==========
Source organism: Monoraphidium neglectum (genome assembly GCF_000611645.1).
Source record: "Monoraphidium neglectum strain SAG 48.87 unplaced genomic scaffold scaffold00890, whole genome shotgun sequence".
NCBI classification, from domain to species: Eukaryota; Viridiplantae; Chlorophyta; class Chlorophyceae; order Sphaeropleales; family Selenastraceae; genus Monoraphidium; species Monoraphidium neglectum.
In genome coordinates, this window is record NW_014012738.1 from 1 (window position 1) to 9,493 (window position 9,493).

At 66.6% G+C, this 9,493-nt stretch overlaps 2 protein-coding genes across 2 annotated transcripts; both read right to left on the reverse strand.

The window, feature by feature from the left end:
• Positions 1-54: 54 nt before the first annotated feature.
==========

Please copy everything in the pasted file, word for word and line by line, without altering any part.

Source organism: Monoraphidium neglectum (genome assembly GCF_000611645.1).
Source record: "Monoraphidium neglectum strain SAG 48.87 unplaced genomic scaffold scaffold00890, whole genome shotgun sequence".
NCBI classification, from domain to species: Eukaryota; Viridiplantae; Chlorophyta; class Chlorophyceae; order Sphaeropleales; family Selenastraceae; genus Monoraphidium; species Monoraphidium neglectum.
In genome coordinates, this window is record NW_014012738.1 from 1 (window position 1) to 9,493 (window position 9,493).

At 66.6% G+C, this 9,493-nt stretch overlaps 2 protein-coding genes across 2 annotated transcripts; both read right to left on the reverse strand.

The window, feature by feature from the left end:
• Positions 1-54: 54 nt before the first annotated feature.